Nellie served me well and was the perfect motorcycle for this short excursion.

After 27 years with the U.S. Department of State as a foreign service security engineering officer, the writer retired in 2014 and moved to Ra’anana with his family. He is a freelance motorcycle journalist with a passion for promoting riding in Israel and wherever he travels for work or pleasure. You can follow him on his blog at mototrippinginisrael.com
or @mototripperisrael on Instagram.

Planning Details

Where I stayed: Normandy Beach B&B; www.normandybeach.co.uk
Address: 2 Avenue Mountbatten, 14117 Arromanches, Normandy, France
Rooms and breakfast from 76 euros/night.

Where I rented my motorcycle:
Hertz, 27 Rue St. Ferdinand, Paris, France
info@hertzride.fr; Phone: +33 619 921 097,
www.hertzride.eu

Price: From 70 euros/day for a BMW G310GS includes insurance and 300 km/day. Larger bikes are more expensive. Must be 21+ years, 1 year of riding experience, and A1/A2 license for the G310GS; larger bikes require 25+ years, 3 years of riding experience, and “A” (unlimited size) license.

Maps and atlas for planning:
Michelin ¼ size map of Nord-Ouest (northwest) France. Map number 706. ISBN 978-2-06-722575-6.
Michelin Voyage “Petit Format” Atlas (size 1/350 000). ISBN 978-2-06-722572-5.

Websites for planning
Official Normandy Tourist Board:
en.normandie-tourisme.fr
All About the Swiss Normandy Region:
www.suisse-normande-tourisme.com/en
Normandy American Cemetery:
www.abmc.gov/cemeteries-memorials/europe/normandy-american-cemetery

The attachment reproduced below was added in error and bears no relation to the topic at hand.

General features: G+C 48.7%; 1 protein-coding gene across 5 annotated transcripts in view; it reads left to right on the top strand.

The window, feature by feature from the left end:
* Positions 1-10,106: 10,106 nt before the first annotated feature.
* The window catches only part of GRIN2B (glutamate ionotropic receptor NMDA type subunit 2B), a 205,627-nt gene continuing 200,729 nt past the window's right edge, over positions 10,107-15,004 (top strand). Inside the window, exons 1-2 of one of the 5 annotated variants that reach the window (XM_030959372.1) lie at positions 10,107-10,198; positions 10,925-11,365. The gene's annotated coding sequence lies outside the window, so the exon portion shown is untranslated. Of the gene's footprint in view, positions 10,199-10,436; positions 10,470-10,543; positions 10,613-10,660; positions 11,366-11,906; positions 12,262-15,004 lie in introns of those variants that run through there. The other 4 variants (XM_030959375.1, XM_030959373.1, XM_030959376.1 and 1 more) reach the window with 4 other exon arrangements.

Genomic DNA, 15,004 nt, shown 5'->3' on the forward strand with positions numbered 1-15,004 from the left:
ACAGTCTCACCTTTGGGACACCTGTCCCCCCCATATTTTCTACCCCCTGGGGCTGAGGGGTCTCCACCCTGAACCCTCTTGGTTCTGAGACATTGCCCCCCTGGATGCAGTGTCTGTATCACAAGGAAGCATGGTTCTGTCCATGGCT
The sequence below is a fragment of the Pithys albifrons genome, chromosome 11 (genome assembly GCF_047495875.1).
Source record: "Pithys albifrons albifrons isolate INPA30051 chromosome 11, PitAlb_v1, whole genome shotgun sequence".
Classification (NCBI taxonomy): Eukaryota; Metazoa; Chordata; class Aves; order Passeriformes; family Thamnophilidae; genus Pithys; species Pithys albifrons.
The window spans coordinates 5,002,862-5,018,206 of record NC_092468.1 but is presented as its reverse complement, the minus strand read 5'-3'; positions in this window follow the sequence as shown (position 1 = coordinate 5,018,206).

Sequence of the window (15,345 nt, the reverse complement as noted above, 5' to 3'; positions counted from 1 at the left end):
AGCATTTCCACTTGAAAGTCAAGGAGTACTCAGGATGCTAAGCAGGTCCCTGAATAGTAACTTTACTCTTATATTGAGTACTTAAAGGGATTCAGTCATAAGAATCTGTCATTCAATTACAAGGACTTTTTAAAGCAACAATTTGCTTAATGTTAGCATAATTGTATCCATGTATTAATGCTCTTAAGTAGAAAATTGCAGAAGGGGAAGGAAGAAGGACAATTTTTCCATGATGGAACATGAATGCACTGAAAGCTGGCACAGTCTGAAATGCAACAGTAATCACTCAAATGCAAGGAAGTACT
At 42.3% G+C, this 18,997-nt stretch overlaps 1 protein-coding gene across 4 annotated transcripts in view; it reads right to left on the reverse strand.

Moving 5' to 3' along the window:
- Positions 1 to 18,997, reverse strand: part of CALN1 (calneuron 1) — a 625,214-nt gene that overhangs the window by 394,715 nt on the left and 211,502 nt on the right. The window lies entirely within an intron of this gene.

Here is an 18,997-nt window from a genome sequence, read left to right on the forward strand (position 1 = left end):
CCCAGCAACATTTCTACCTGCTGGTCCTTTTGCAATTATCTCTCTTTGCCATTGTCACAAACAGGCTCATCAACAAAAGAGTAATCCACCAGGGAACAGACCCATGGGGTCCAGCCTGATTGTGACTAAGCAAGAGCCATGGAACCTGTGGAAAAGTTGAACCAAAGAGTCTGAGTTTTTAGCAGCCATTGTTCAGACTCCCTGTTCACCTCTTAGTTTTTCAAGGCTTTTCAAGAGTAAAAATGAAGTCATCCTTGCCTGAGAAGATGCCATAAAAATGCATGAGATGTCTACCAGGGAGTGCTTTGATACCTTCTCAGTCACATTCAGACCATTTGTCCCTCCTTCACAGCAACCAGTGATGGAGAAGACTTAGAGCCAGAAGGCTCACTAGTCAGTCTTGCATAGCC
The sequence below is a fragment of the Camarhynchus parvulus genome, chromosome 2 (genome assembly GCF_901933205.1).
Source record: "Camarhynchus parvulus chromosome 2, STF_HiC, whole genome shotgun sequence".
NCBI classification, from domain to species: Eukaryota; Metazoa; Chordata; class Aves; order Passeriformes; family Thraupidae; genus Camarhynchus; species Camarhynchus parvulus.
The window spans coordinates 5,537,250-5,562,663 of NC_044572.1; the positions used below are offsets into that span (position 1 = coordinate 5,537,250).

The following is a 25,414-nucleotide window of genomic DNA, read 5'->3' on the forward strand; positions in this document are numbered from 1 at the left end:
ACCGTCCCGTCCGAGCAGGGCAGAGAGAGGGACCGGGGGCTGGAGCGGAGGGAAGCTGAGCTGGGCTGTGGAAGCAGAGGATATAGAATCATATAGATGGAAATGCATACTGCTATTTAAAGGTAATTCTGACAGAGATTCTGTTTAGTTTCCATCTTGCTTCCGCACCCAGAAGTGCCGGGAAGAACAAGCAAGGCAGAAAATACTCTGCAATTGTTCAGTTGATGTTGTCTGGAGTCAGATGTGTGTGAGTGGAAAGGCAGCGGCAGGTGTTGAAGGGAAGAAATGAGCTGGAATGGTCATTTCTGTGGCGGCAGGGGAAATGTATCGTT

Arromanches-les-Bains Information:
www.arromanches.com/accueil/?lang=u

BRITISH FORCES during the D-Day invasion of Normandy on June 6, 1944: Troops of the 3rd Infantry Division on Queen Red Beach. (Credit: Wikimedia Commons)


The beginning of the end


D-Day, June 6, 1944, was a turning point in World War II.

The Allies opened up a crucial new front against the Nazis by landing a large invasion force on five beaches in Normandy in Nazi-occupied France, located across the narrow English Channel from southern England and London. The invasion resulted in a fiercely fought but decisive victory on the Western European front for the Allies that paved the way for the liberation of France and eventually the rest of Europe.

Meticulously planned for over a year, D-Day, considered the largest amphibious invasion in world history, pitted tens of thousands of US, British and Canadian troops (buttressed by soldiers from other countries) against the heavily entrenched German forces. There was also significant air support.

Within a week, the beaches were fully secured and more than 300,000 troops, 50,000 vehicles and some 100,000 tons of equipment had landed.

Fighting in the area continued until August, when northern France was completely liberated. Both sides suffered thousands of casualties.

As a result of D-Day, the Nazi momentum was halted and German troop morale plummeted. They were relentlessly driven back toward their borders. Within a year, Hitler committed suicide and Germany surrendered.

Interesting fact: The “D” in D-Day actually did not stand for anything. The Allies so named it in order to mask the actual date and time – dubbed H-Hour – from Axis forces. Fake communications directed at the Nazis confused them into thinking the actual landing would be somewhere else, causing the Germans to be less prepared and slower to respond.
Jerusalem Post staff